Next in our cast of characters is the antagonist, appellant Paul Oates. Although Agent Hammonds had never met or seen Paul Oates in person, his name and face were familiar to Hammonds for, while stationed at the BNDD office in Detroit, Hammonds had seen photographs of Oates, and he knew through information he had received from BNDD intelligence sources, the Detroit local police, and the Wayne County Sheriff's Office, that Oates was reputed to be a major narcotics dealer in the Detroit area. In fact, Hammonds had participated

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in an investigation in which Oates had been a so-called "target." It is thus not surprising that Hammonds' curiosity was aroused when, after giving testimony at a drug trial in Detroit and while waiting for the announcement that American Airlines Flight 440, his return flight to New York City, could be boarded, Hammonds recognized Oates at the Detroit Metropolitan Airport at about 7:00 p. m. on April 26, 1972.

At the time he was initially observed by Agent Hammonds, Oates was seated and engaged in conversation with another man, one Isaac Daniels, whom Agent Hammonds did not recognize. It can be inferred from the testimony that Oates and Daniels were a study in sartorial contrast. While Daniels was described as being shabbily dressed, Oates, on the other hand, was apparently more nattily attired, the most distinctive feature of his clothing being "a yellow hat, a Robin Hood style hat with a green feather." When American Airlines Flight No. 440 to New York was announced Oates and Daniels separated and boarded the aircraft, Oates taking a seat in the first-class section and Daniels occupying a seat in the coach compartment. Agent Hammonds also boarded the plane and moved to the coach section, sitting across the aisle from Daniels at a distance of perhaps five or six feet. During the flight Oates and Daniels did not associate with each other, but Hammonds carefully observed that Daniels exhibited some of the telltale signs of drug addiction, characteristics with which Hammonds had become acquainted through his intimate contact with drug addicts while working in the methadone treatment program. Both of Daniels' hands were swollen and there were discernible needle "track" marks on the back of his right hand. Moreover, Daniels suffered from a constantly running nose. Although Agent Hammonds scrutinized Daniels, he did not notice any unusual bulges in Daniels' clothing. In particular, although he specifically looked at Daniels' legs, Agent Hammonds did not observe anything suspicious about Daniels except the aforementioned manifestations of drug addiction.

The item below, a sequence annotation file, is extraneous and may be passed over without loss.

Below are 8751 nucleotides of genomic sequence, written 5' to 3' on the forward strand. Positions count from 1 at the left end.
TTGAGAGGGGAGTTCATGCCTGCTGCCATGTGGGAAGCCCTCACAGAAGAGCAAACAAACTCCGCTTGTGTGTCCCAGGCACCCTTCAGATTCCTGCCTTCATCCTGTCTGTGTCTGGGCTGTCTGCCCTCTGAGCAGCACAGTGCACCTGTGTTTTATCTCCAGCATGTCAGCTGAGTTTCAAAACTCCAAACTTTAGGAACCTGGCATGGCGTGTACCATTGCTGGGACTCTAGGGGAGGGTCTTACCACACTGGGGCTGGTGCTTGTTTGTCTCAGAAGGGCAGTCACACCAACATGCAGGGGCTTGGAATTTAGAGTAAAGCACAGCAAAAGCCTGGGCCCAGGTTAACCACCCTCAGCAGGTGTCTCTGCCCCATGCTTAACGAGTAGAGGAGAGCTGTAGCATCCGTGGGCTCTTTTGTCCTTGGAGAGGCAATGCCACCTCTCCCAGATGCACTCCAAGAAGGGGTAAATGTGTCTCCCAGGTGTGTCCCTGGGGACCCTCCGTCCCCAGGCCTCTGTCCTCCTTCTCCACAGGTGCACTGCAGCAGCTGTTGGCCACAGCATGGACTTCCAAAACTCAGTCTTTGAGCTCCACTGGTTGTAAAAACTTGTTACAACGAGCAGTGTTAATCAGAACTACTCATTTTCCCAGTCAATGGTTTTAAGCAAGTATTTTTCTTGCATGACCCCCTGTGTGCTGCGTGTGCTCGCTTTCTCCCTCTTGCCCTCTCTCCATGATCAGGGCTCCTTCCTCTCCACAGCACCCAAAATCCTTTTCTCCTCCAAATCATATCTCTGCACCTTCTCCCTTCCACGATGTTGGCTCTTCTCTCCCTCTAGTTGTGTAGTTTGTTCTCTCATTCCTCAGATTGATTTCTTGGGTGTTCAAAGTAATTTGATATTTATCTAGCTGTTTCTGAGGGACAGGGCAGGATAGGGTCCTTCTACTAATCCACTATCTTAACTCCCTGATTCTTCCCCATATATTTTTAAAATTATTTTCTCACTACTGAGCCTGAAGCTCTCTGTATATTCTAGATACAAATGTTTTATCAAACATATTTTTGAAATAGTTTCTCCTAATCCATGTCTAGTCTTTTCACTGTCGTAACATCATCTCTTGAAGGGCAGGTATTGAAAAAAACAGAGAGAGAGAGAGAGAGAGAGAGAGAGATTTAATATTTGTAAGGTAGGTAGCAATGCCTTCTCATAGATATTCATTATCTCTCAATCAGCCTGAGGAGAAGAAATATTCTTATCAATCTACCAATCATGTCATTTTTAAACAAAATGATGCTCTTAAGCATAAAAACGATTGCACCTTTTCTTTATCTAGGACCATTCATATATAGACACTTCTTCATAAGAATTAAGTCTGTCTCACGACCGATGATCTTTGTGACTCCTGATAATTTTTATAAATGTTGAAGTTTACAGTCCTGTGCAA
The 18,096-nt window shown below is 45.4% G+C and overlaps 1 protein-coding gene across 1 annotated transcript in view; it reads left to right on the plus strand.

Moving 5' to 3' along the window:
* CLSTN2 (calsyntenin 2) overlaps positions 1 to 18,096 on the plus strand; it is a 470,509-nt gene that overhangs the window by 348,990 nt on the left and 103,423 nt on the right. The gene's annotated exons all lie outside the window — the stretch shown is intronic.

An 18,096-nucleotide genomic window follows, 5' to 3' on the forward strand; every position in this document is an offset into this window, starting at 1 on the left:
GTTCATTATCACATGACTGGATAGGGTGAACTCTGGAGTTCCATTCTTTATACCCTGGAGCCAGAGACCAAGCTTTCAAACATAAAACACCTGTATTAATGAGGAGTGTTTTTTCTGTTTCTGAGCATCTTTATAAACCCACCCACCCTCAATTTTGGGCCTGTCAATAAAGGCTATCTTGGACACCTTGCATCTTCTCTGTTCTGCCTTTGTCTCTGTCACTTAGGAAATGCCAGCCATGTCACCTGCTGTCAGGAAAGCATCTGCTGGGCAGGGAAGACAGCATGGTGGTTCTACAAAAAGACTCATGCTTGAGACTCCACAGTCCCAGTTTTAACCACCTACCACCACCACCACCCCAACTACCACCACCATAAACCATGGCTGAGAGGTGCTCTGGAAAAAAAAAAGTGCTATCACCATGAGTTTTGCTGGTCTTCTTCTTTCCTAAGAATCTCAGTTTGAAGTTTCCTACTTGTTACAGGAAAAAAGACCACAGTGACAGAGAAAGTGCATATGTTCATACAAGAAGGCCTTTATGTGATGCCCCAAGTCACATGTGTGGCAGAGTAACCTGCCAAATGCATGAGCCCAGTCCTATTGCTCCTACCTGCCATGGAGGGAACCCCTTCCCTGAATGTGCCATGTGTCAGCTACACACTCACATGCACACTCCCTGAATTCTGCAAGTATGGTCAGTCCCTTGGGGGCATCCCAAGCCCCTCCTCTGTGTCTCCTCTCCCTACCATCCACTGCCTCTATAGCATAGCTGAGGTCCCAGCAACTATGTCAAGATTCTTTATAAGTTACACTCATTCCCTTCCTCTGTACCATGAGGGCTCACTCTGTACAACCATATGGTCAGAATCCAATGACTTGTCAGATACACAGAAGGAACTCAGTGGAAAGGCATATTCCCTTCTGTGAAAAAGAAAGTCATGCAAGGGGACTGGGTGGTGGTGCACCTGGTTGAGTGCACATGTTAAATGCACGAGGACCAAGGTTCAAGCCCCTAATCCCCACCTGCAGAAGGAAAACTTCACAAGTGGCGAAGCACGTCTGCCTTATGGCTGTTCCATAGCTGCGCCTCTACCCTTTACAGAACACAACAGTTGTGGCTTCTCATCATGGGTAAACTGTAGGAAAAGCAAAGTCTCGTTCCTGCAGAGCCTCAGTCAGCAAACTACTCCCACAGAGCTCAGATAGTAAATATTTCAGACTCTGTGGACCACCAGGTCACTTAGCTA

After Oates and Daniels deplaned at LaGuardia Airport in New York City, they rejoined, conversed, and then proceeded without luggage, to the exit area where they met a third man. Agent Hammonds' suspicions were further, and understandably, aroused by this latest development because Hammonds knew the third man to be one Willie McMillan, a former government informant whom Agent Hammonds knew "to be associated with the drug culture in New York City." Oates and McMillan exchanged greetings, although there was no similar exchange between McMillan and Daniels. The three men then walked to a nearby telephone booth in the airline terminal. McMillan entered the booth, dialed a number, and handed the receiver to Oates who then entered the booth with McMillan and closed the door behind both of them. Meanwhile, Daniels waited outside the booth. Agent Hammonds decided to truncate the surveillance because he was apprehensive that McMillan, the recently deactivated government informant, might recognize him. He also abandoned any thought of trailing the suspects outside of the airline terminal for he did not have a government vehicle at his disposal. Hammonds inquired as to whether there was a return flight to Detroit that evening and, upon learning that the next flight for Detroit was scheduled for about 8:00 a. m. the next morning, he notified his superiors at BNDD of his observations and received from them authorization to conduct a surveillance of the American Airlines terminal the next morning.

Agent Hammonds and four other BNDD special agents arrived at the terminal shortly after 7:00 a. m. on the morning of April 27. Oates and Daniels were already in the departure lounge, sitting approximately...